The intent, for Iran, is to project insecurity outwards; concretely, this means that Tehran’s foreign policy is partly geared toward ensuring regime security. With the Islamic Republic increasingly vulnerable domestically, we can expect it to double down on its usual tactics in the coming weeks and months: faced with a perceived threat or provocation, its threshold for retaliation risks becoming lower, while the amount of force it employs could become stronger.
The effects of such a turn could be particularly impactful in Yemen. Ties between Iran and the Houthis predate the launch of the Saudi-led intervention, but it was really after 2015 that they expanded. In addition to small arms and ammunition, Iran now provides the Houthis with parts for more lethal systems including increasingly sophisticated drones and missiles, which can now reach the UAE and Saudi Arabia. This support has been a very good investment for Iran: for an annual sum perhaps in the low hundreds of millions of dollars, Iran has built a strong foothold in Yemen and bogged down its Saudi rival in a costly quagmire. Even though the precise dynamics of Houthi-Iran ties remain poorly understood, it does not appear that Tehran gives direct orders to its Yemeni partner; rather, the two sides consult extensively and, given that they share a similar view on regional politics, more often than not their interests align.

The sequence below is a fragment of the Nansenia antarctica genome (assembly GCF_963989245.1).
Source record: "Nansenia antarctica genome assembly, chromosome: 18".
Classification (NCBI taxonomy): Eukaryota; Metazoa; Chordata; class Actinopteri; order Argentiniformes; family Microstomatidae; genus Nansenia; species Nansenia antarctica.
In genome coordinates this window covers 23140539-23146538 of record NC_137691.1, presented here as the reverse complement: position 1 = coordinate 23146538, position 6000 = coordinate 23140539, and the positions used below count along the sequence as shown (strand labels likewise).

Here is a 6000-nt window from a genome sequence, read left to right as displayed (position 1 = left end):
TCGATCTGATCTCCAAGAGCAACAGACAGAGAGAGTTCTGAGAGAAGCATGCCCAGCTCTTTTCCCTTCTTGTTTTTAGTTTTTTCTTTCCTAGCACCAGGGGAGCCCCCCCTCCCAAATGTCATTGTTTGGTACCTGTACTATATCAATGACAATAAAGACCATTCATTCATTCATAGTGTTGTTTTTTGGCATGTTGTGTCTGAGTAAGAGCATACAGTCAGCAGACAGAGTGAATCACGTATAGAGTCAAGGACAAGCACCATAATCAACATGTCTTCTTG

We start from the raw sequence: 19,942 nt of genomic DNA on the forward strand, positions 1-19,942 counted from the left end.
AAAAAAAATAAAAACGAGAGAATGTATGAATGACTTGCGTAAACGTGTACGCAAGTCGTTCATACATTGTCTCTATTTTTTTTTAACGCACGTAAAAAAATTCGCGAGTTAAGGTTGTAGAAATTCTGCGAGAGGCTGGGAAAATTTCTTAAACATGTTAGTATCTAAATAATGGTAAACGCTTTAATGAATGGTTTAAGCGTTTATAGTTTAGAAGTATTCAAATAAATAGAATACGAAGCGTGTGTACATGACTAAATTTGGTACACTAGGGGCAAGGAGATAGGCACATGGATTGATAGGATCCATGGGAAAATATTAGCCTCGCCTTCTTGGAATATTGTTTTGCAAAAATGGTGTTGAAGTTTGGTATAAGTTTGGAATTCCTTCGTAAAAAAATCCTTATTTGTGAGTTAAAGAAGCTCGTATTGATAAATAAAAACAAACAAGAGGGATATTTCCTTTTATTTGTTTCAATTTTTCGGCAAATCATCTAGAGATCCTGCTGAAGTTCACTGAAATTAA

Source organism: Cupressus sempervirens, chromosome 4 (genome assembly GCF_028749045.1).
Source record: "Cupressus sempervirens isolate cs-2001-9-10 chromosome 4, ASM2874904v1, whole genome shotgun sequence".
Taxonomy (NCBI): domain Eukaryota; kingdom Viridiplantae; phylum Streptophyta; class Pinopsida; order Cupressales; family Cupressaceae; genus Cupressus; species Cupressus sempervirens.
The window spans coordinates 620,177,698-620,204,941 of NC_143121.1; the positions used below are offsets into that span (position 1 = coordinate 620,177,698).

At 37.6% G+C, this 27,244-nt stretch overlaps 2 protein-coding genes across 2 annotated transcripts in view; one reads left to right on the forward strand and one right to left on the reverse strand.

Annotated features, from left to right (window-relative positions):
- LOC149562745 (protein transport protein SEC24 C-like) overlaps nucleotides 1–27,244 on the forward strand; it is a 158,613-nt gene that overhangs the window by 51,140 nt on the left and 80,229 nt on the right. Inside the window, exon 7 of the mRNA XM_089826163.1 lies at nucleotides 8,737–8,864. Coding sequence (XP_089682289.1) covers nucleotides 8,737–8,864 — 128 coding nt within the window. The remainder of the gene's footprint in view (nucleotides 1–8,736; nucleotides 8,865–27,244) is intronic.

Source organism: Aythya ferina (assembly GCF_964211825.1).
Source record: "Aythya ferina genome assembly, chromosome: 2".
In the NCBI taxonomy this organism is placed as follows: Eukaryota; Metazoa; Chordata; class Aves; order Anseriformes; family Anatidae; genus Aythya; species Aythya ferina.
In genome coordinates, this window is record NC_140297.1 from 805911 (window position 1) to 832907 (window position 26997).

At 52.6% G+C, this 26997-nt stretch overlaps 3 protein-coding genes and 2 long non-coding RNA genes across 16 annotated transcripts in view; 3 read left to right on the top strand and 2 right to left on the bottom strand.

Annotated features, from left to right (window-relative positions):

The foundations of the Iran-Houthi partnership will remain stable even as the Islamic Republic becomes increasingly vulnerable domestically. What will evolve is how these dynamics play out in practice. This could manifest itself in the Houthis’ and Iran’s approach to the truce. The Houthis benefitted from the truce, which lasted from April to October 2022. They likely had no intention to seriously negotiate, but instead used the respite to consolidate, regroup, and rest after losses in early 2022. During that time, they watched gleefully as anti-Houthi forces failed to form a more united front. The Houthis and Iran waited patiently, as they believed – rightly – that their position relative to that of the internationally-recognized government was bound to improve over time. From Iran’s perspective, moreover, the continuation of the war means the continued bleeding of Saudi Arabia.